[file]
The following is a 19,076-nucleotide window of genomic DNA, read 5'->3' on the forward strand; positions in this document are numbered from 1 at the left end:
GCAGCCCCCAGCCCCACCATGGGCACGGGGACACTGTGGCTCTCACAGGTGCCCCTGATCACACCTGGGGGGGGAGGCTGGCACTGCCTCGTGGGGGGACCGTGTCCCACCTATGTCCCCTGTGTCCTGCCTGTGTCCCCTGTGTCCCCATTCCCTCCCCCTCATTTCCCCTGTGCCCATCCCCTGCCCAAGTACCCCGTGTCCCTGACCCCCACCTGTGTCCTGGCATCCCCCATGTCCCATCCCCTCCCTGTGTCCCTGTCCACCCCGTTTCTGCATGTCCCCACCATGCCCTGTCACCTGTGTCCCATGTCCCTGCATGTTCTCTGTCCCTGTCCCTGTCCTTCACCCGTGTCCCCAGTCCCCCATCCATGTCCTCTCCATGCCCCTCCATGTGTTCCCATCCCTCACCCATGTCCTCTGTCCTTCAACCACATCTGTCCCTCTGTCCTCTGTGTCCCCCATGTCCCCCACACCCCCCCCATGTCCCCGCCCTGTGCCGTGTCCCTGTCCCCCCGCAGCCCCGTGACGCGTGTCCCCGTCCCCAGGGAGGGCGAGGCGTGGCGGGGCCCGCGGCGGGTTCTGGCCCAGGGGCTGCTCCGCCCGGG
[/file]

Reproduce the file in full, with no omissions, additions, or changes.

The following is a 19,076-nucleotide window of genomic DNA, read 5'->3' on the forward strand; positions in this document are numbered from 1 at the left end:
GCAGCCCCCAGCCCCACCATGGGCACGGGGACACTGTGGCTCTCACAGGTGCCCCTGATCACACCTGGGGGGGGAGGCTGGCACTGCCTCGTGGGGGGACCGTGTCCCACCTATGTCCCCTGTGTCCTGCCTGTGTCCCCTGTGTCCCCATTCCCTCCCCCTCATTTCCCCTGTGCCCATCCCCTGCCCAAGTACCCCGTGTCCCTGACCCCCACCTGTGTCCTGGCATCCCCCATGTCCCATCCCCTCCCTGTGTCCCTGTCCACCCCGTTTCTGCATGTCCCCACCATGCCCTGTCACCTGTGTCCCATGTCCCTGCATGTTCTCTGTCCCTGTCCCTGTCCTTCACCCGTGTCCCCAGTCCCCCATCCATGTCCTCTCCATGCCCCTCCATGTGTTCCCATCCCTCACCCATGTCCTCTGTCCTTCAACCACATCTGTCCCTCTGTCCTCTGTGTCCCCCATGTCCCCCACACCCCCCCCATGTCCCCGCCCTGTGCCGTGTCCCTGTCCCCCCGCAGCCCCGTGACGCGTGTCCCCGTCCCCAGGGAGGGCGAGGCGTGGCGGGGCCCGCGGCGGGTTCTGGCCCAGGGGCTGCTCCGCCCGGG